Drama writings and theatre performances have always been, in my opinion, the mirror in which our society reflects itself. If in the decades before the 90s our society witnessed a total or quasi-total lack of freedom and a lack of voices to be heard in theatres, in the 90s we have all been witnesses to an absolute freedom that has been constantly managed chaotically. Immediately after The Revolution, the long lost freedom has soon become confusing and has turned into a heavy tormenting issue. The new drama writing and theatre performance have needed more than 10 years to change into something new. The independent theatres and the new drama have arisen as a reaction to the crisis that our theatres underwent in the 90s. The new artist of the new millennium is often self-taught, he has to improve his organizational abilities, to think big when it comes to new projects, to see the bigger picture and not to remain stranded into his own piece of art.
With a selection of both themes and delicate topics of the present, the Myths Reinterpreted in Contemporary Francophone Dramatury Anthology brings together established voices and young spirits around texts focused on young audiences. Jean-Pierre Dopagne, Axel Cornil, Marine Bachelot Nguyen, Veronica Mabardi, Gustave Akakpo, Jean- François Guibault and Andreanne Joubert are the authors present between the covers of this mosaic, but harmonious volume. The great figures of the Greek tragedy are seen again by the dwarves on the shoulders of the giants, much like the present with which they come to overlap.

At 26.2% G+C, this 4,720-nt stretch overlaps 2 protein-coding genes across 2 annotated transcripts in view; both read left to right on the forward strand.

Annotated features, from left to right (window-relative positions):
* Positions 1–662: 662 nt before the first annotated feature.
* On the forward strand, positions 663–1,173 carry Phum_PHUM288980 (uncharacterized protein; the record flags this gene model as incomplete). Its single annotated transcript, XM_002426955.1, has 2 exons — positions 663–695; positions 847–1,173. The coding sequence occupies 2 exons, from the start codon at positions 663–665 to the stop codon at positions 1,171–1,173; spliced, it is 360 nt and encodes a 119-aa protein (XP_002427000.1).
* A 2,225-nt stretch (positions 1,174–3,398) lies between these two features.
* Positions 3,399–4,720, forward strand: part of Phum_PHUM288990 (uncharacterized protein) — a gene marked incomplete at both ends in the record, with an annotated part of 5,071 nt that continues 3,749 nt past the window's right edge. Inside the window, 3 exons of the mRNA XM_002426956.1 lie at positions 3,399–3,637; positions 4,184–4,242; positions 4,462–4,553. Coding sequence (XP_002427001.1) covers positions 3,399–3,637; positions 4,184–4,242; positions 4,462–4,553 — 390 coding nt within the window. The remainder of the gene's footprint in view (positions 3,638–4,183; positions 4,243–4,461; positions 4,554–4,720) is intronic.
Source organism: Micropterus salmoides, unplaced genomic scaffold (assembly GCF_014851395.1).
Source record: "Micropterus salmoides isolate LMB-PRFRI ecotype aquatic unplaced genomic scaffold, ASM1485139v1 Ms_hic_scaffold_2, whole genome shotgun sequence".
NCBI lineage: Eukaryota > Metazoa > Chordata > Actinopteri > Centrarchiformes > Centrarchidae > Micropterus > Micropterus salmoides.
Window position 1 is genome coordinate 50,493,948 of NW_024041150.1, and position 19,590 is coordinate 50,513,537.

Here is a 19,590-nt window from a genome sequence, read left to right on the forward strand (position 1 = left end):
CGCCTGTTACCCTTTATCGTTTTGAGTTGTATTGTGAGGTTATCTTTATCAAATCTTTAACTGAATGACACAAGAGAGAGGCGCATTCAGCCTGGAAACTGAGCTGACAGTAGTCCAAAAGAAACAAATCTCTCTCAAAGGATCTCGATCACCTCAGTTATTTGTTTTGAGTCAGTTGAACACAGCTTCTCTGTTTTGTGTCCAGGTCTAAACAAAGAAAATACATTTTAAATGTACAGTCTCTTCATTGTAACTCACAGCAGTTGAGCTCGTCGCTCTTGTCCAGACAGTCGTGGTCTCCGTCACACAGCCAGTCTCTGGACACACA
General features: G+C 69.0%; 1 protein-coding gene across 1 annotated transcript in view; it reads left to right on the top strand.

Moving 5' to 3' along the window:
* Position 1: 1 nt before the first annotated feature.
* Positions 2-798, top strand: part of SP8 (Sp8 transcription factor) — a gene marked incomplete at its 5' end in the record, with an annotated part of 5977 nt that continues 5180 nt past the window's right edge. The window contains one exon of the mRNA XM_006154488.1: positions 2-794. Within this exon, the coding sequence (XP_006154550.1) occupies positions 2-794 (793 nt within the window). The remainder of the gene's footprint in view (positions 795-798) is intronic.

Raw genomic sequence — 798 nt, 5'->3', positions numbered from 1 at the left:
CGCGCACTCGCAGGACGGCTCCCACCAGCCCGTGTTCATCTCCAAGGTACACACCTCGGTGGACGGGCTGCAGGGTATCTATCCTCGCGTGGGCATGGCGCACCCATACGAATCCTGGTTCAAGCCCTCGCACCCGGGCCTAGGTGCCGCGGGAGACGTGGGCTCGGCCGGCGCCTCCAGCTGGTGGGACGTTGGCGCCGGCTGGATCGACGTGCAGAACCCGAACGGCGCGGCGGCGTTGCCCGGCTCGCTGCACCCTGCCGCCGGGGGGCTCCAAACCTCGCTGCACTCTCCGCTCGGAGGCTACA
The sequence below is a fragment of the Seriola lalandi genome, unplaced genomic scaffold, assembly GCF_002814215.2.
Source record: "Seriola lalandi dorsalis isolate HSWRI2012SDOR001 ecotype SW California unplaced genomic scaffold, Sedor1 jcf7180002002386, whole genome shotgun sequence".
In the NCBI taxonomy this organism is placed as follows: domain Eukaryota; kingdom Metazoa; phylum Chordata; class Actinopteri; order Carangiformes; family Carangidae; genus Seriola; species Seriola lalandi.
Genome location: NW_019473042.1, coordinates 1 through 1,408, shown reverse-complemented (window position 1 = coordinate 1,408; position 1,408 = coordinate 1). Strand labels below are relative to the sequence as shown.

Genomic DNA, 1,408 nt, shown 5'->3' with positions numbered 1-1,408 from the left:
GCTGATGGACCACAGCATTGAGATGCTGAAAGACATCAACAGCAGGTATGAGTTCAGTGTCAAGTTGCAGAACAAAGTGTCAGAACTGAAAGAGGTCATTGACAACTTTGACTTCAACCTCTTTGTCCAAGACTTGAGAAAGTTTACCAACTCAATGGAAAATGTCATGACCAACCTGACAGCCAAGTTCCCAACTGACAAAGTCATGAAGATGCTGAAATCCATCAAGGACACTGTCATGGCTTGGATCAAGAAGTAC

In this article I would like to point out the importance of the functionality of the soundtrack in film and theatre. First of all, I can mention that the chosen thematic has an almost unexistent bibliography due to the decreased number of theoretical works in this domain, and the few existent studies handle the same thematic from different angles, causing a lack of balance in the processing of musical and technical context. In most cases the cultural audience doesn’t watch a movie or a theatrical play for its music, but is yet 50% influenced by it, noticing it only when the background music changes into an objectively or subjectively disturbing one. On the other hand, if a movie has an impecable soundtrack, the audience won’t be bothered by it. These informations lead to the conclusion that the soundtrack has a big influence on our subconscience, dominantly on the auditive and less on the visual one.
This article examines the choices made by Norwegian distribution companies during three key phases of cinema lockdown and reopening in 2020. Though the article mainly aims to chronicle this particular moment in time I find that Norwegian and Scandinavian VOD-services acted differently than international services and that, while distributor companies used several different strategies in the face of sudden change, no one was close to recouping the losses from the lack of ordinary cinematic exhibition.
The article discusses some developments in the audio- visual media industry in Germany that became apparent during the pandemic. Tendencies in the production, distribution and consumption of film, television and streaming are examined. While streaming platforms and linear television are becoming more important, cinemas are facing some problems.